A “fair” credit score between 640 and 679 could cost a borrower around $720 a year in extra mortgage payments than a borrower with an “excellent” score, according to a new Zillow study.
Zillow analyzed Annual Percentage Rate (APR) terms offered to borrowers on Zillow Mortgages and found that “a borrower with a fair score will pay 7 percent more over the life of a 30-year mortgage for the same home as an otherwise identical borrower with a credit score above 760.” To put that in clearer numbers, that 7 percent would add up to nearly an extra $21,000 during the life of that mortgage. Or, as Zillow puts it to provide context, “roughly equal to one year’s tuition costs for an out-of-state student at a public university, or the cost of a new car.”
Breaking things down further, Zillow posited a hypothetical “ buyer with an excellent credit score in Los Angeles earning the area’s median income and purchasing the typical L.A. home.” That buyer could likely expect to be offered an average APR of 4.50 percent. With a standard 20 percent down payment, that borrower would pay around $31,000 a year on a $645,000 home, eventually totaling $942,000.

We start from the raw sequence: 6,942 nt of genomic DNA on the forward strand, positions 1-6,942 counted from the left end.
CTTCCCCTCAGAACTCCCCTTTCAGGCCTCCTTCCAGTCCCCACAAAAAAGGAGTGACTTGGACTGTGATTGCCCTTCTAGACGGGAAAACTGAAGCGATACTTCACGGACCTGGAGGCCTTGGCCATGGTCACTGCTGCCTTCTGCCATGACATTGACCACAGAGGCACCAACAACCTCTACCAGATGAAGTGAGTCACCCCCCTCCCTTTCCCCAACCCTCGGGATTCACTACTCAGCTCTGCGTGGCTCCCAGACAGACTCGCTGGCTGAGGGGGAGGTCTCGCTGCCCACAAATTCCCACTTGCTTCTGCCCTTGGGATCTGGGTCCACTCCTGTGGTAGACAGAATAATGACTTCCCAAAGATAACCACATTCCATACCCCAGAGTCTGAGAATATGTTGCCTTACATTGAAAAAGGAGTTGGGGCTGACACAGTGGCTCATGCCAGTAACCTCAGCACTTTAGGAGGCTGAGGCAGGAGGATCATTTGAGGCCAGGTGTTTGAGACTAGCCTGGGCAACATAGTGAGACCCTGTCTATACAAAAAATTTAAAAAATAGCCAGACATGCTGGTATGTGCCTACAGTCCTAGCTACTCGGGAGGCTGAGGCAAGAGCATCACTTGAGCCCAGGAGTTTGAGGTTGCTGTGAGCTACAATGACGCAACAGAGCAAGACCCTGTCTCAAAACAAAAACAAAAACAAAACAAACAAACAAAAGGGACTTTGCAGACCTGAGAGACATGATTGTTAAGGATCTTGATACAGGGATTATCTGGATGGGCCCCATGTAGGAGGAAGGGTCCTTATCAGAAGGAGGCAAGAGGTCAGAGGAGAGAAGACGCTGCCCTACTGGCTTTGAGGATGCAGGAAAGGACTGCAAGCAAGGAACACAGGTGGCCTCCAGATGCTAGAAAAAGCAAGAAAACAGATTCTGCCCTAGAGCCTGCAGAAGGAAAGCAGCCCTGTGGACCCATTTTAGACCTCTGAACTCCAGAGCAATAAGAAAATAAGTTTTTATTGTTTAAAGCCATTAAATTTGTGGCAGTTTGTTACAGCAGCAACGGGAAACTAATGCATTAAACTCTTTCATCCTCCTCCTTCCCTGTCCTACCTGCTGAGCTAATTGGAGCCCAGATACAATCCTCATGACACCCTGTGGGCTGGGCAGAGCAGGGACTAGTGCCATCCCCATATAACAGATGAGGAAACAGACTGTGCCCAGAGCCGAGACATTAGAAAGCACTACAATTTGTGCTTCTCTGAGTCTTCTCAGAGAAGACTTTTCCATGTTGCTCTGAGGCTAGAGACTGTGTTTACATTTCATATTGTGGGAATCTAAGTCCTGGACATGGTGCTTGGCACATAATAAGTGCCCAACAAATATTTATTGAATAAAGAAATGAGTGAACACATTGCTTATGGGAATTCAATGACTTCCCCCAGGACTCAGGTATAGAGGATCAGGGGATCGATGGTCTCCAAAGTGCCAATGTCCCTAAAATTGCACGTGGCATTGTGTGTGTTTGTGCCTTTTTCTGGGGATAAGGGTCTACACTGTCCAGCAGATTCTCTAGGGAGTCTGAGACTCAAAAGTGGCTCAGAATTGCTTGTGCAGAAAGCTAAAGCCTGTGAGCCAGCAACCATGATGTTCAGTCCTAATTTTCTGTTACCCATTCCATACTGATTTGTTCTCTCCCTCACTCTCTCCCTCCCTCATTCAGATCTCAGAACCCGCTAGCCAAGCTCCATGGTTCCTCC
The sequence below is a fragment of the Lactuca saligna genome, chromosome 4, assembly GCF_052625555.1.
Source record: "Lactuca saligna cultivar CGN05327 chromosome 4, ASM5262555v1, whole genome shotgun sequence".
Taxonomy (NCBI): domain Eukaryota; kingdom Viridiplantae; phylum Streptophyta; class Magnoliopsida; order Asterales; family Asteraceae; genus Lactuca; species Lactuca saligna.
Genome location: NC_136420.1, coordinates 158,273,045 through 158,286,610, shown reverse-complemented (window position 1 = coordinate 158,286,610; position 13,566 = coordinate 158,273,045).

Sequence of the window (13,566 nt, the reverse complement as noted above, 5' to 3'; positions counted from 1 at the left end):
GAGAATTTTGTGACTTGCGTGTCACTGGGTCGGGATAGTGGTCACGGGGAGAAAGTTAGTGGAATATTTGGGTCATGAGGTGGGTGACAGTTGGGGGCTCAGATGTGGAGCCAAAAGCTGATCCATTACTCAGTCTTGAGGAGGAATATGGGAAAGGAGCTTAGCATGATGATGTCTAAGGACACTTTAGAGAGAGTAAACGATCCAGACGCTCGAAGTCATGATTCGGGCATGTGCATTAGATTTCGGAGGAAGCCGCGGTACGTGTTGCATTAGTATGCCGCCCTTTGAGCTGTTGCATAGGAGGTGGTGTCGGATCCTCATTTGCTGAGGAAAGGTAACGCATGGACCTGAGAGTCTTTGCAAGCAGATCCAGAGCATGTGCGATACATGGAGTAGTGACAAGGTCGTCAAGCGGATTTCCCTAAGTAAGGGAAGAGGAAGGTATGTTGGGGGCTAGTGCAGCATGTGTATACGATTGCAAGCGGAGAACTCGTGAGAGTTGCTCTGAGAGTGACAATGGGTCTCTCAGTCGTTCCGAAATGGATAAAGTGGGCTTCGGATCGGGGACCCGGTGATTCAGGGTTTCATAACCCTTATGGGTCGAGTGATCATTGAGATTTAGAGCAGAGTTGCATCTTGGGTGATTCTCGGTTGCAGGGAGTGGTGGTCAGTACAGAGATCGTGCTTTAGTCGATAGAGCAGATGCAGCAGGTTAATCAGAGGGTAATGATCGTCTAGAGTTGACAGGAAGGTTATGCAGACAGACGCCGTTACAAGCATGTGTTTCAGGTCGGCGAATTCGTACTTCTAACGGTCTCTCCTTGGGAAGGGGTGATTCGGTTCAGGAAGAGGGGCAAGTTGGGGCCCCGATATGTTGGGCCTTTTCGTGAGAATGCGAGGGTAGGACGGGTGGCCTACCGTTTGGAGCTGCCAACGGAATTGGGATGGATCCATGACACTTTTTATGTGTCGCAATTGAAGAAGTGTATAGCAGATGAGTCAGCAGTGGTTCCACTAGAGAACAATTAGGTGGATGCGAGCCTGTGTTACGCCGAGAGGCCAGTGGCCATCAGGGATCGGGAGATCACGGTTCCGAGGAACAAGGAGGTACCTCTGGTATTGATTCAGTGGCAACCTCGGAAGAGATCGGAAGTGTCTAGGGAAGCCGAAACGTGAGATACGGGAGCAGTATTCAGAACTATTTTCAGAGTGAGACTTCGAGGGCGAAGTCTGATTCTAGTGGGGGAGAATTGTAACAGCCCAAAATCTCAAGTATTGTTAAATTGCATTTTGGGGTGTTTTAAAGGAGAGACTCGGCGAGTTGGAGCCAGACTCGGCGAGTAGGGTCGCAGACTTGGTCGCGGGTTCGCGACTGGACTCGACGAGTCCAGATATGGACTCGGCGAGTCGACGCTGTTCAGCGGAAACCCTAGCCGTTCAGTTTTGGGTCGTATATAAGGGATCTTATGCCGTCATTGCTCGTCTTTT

Were that borrower’s credit score to be 80 points lower, firmly in “fair” territory, and received a commensurate APR of 5.12 percent, it would cost the borrower an extra $2,300 per year—or nearly $70,000 more over the life of the loan.
“Under these same assumptions, the total additional costs over the life of a 30-year loan on a typical local home for those with fair credit compared to excellent credit range from $129,000 in San Jose to around $9,000 in Pittsburgh among the larger metros,” stated the Zillow report.
To read Zillow’s full report on the impact of low credit scores, including full details of their study’s methodology, click here.